He advised his assistants to make it a habit to keep on the lookout for novel and interesting ideas that others have used successfully on other problems in other fields. To Edison, your idea needs to be original only in its adaptation to the problem at hand.

Another barrier to creative thinking is that many people have no clear definition of creativity. Creativity means looking at the same information as everyone else and seeing something different. To get new ideas, you need to rethink the way you see things, to look at the world in a different way, and to look for different ways to see problems.

MCNews: When you have a really tough challenge and can’t see the answer, what is your favorite technique for unlocking your brain?
Michalko: To do nothing! My favorite technique when stonewalled is to do nothing, and let my subconscious mind work on the problem. Sooner or later, an idea or solution will pop up in my mind — appear after a period of incubation out of nowhere.

The act of recording your thoughts and ideas about a particular problem plants the information into your long-term memory and also into your unconscious. In the unconscious mind, we activate complexes of information without boundary.

Information held in long-term memory can be processed in parallel in the unconscious and find its way into conscious thought. An innovative idea emerges not in any real-time sequence but in a “mind popping” explosion of thought.

My work notebook contains information about all the ideas, concepts, and problems that I am working on. By periodically reviewing my notebook, I activate all the recorded information in my conscious and subconscious mind.

This sets up a mental system of network thinking where ideas, images, and concepts from completely unrelated problems combine to catalyze the nascent moment of creativity.

Recording your work plants the information in your subconscious mind and somehow activates relevant patterns so it can be processed into a mind popping solution, even after a long delay during which the problem is abandoned.

Archimedes got his sudden insight about the principle of displacement while daydreaming in his bath. According to legend, he was so excited by his discovery that he rushed naked through the streets shouting, “Eureka!” (I’ve found it). Henri Poincare, the French genius, spoke of incredible ideas and insights that came to him with suddenness and immediate certainty out of the blue. So dramatic are the ideas that arrive that the precise moment in which the idea arrived can be remembered in unusual detail.

Darwin could point to the exact spot on a road where he arrived at the solution for the origin of species while riding in his carriage and not thinking about his subject. Other geniuses offer similar experiences. Like a sudden flash of lightning, ideas and solutions seemingly appear out of nowhere.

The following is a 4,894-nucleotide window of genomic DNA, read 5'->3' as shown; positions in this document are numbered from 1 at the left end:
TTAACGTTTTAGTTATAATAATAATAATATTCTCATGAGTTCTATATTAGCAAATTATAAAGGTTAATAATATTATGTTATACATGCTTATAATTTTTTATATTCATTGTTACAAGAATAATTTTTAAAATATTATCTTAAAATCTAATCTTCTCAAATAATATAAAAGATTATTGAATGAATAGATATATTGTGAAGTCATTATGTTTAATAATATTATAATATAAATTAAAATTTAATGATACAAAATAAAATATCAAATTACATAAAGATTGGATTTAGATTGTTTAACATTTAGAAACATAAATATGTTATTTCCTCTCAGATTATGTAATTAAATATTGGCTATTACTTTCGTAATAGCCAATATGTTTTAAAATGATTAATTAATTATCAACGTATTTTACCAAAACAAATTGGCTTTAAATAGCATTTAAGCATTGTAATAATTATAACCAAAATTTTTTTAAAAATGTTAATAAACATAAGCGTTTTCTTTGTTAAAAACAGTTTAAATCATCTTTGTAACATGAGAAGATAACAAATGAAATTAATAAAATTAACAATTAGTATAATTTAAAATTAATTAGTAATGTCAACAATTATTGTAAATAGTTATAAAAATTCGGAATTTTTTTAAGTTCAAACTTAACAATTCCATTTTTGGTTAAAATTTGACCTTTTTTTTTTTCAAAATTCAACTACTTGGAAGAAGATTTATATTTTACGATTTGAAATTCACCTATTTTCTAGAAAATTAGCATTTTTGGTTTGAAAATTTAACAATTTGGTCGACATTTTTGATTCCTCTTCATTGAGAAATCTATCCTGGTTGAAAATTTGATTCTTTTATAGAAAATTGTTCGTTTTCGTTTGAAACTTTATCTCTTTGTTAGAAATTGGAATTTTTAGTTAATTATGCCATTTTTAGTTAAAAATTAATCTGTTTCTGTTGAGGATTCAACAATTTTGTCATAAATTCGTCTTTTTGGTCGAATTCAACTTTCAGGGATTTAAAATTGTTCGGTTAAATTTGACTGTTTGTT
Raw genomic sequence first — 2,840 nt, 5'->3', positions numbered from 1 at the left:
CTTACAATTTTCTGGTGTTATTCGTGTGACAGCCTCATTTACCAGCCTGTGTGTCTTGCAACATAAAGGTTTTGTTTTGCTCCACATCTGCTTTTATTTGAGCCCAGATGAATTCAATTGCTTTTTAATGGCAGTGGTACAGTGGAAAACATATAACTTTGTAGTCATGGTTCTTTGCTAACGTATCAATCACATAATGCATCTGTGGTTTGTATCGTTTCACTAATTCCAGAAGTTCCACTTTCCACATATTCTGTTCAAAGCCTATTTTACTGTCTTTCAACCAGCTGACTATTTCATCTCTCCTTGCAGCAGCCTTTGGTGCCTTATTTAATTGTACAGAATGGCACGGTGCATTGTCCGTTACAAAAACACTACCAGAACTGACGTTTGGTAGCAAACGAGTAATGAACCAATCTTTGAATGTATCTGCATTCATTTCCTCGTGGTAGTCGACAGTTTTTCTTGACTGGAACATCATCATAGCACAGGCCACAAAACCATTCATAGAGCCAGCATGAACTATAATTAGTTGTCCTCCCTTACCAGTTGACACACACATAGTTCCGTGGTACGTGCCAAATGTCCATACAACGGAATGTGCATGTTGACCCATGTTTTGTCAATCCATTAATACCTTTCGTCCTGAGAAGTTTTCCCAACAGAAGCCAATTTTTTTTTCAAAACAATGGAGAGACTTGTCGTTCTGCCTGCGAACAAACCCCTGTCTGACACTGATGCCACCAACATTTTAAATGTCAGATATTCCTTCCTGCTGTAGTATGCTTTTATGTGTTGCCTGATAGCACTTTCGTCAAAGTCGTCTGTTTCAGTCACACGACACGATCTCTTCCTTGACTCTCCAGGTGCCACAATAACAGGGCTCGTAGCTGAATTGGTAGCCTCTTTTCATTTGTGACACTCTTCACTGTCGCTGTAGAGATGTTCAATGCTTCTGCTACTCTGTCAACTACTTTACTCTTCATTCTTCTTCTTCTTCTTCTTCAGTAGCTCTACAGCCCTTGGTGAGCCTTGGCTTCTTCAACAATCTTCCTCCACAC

That this is a commonplace phenomenon was shown in a survey of distinguished scientists conducted over a half-century ago. A majority of the scientists reported that they got their best ideas and insights when not thinking about the problem.

Ideas came while walking, recreating, or working on some other unrelated problem. This suggests how the creative act came to be associated with “divine inspiration” for the illumination appears to be involuntary.

The more problems, ideas and thoughts that you record and review from time to time, the more complex becomes the network of information in your mind. Your subconscious mind never rests. When you quit thinking about the subject and decide to forget it, your subconscious mind doesn’t quit working.

The thoughts keep flashing freely in every direction through your subconscious. They are colliding, combining and recombining millions of times. Typically, many combinations are of little or no value, but occasionally, a combination is made that is appreciated by your subconscious and delivered up to the conscious mind as a “mind popping” idea.

Our conscious minds are sometimes blocked from creating new ideas because we are too fixated. When we discontinue work on the problem for a period of time, our fixation fades, allowing our subconscious minds to freely create new possibilities.

To experience “mind popping,” try the following experiment. Write a letter to your unconscious about a problem. Make the letter as detailed as possible. Describe the problem, what steps you have taken, the gaps, what is needed, what the obstacles are, the ideal solution and so on.

Instruct your subconscious to find the solution. Write, “Your mission is to find the solution to the problem. I would like the solution in two days.” Seal the letter and put it away. Forget it. Open the letter in two days. If the problem still has not been solved, write on the bottom of the letter, “Let me know the minute you solve this.” Sooner or later, when you are most relaxed and removed, ideas and solutions will pop up from your unconscious.